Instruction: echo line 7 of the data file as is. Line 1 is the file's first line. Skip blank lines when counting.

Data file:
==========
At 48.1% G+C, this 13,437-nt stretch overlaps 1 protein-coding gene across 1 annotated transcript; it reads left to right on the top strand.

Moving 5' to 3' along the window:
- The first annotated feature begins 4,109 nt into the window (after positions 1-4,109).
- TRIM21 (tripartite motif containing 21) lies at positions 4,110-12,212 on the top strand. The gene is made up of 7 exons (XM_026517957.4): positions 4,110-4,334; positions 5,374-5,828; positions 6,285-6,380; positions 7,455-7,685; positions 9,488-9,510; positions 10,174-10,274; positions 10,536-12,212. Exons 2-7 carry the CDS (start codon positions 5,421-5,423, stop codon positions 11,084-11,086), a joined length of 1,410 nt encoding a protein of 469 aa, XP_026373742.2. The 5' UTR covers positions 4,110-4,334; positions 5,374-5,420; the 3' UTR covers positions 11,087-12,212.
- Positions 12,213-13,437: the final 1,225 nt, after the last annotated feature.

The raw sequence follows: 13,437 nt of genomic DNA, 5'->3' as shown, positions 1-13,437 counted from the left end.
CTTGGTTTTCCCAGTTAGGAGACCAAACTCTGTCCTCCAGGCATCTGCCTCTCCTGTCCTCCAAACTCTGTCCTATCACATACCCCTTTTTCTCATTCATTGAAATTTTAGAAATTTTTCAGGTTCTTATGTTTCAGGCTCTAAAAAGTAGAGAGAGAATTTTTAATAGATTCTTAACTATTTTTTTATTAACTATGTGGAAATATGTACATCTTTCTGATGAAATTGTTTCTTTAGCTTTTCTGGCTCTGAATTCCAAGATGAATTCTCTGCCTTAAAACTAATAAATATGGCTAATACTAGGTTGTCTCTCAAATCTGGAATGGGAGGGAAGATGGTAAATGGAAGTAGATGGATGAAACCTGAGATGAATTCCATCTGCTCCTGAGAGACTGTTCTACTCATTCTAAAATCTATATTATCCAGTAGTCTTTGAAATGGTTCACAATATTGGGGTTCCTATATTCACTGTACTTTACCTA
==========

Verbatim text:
CTTGGTTTTCCCAGTTAGGAGACCAAACTCTGTCCTCCAGGCATCTGCCTCTCCTGTCCTCCAAACTCTGTCCTATCACATACCCCTTTTTCTCATTCATTGAAATTTTAGAAATTTTTCAGGTTCTTATGTTTCAGGCTCTAAAAAGTAGAGAGAGAATTTTTAATAGATTCTTAACTATTTTTTTATTAACTATGTGGAAATATGTACATCTTTCTGATGAAATTGTTTCTTTAGCTTTTCTGGCTCTGAATTCCAAGATGAATTCTCTGCCTTAAAACTAATAAATATGGCTAATACTAGGTTGTCTCTCAAATCTGGAATGGGAGGGAAGATGGTAAATGGAAGTAGATGGATGAAACCTGAGATGAATTCCATCTGCTCCTGAGAGACTGTTCTACTCATTCTAAAATCTATATTATCCAGTAGTCTTTGAAATGGTTCACAATATTGGGGTTCCTATATTCACTGTACTTTACCTA